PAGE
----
The relationship of faith and science is problematic, but not the same as faith versus unbelief or Christianity versus paganism. It also doesn’t mean that science is irrelevant for believers. It can be a reference model for reality, have added value for missionary work and can even build up faith. Is there harmony then or at least added value? This is certainly the case in Theology. It is well known from the history of Christianity that Theology has straightened many crooked forms of belief and has also corrected superstition. It also proposed adjustments of faith.
But believers are not bound to only adhere to science. That is, as long as that science is within the framework of Christian Theology. But also secular science has in the past repeatedly brought forward amazing ‘proofs of faith’ or raised questions and answers relevant for Theology and faith. However, this often first needs to be brought within the framework of the Bible. But it must be clear that these contributions were explicitly not intended. They however do show that science in itself doesn’t have to be crooked and devilish by definition. Some believers are even convicted that science ultimately will end up discovering God and/or confirm the Bible. However, this is a too optimistic assumption, since that would suggest that God and faith could be objectively proven. No one has so far achieved that.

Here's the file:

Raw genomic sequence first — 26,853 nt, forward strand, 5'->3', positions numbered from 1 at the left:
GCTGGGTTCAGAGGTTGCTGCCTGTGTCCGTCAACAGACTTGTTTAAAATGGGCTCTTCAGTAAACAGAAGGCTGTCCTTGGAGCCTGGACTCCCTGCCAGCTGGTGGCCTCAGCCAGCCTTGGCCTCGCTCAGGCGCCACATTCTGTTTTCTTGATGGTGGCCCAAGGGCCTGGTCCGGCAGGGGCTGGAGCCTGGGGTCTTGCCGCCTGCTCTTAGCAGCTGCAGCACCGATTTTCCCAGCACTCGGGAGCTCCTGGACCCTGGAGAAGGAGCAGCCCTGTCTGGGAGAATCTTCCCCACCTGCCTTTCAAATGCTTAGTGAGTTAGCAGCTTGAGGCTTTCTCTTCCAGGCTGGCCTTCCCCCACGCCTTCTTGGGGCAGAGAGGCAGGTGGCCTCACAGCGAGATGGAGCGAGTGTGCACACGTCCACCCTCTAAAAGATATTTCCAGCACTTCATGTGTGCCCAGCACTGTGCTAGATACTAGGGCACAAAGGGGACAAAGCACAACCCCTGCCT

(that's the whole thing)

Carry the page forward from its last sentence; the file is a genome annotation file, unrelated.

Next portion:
More and more governments demand a scientific certification. For example, there are laws out there that prescribe what is and what is not allowed in healthcare. As a result of that increasingly religious institutions are required to have an accreditation. Continuing to reject science would make rendering religious services ultimately impossible.
It’s a pity that there are philosophers, scientists and university institutions that have become ever more explicit with an anti-religious stance and some also purposely combat religions, especially Christianity. But in the same time there are also ‘Theologians’ who have very crooked ways of working, keep hidden agenda’s or seem to want to mock their own profession. These people are unreliable and use science to make a career. They not only create confusion, but also jeopardize trust in science which people need to have since it is explicitly meant to be a neutral activity. Honesty is also a scientific principle.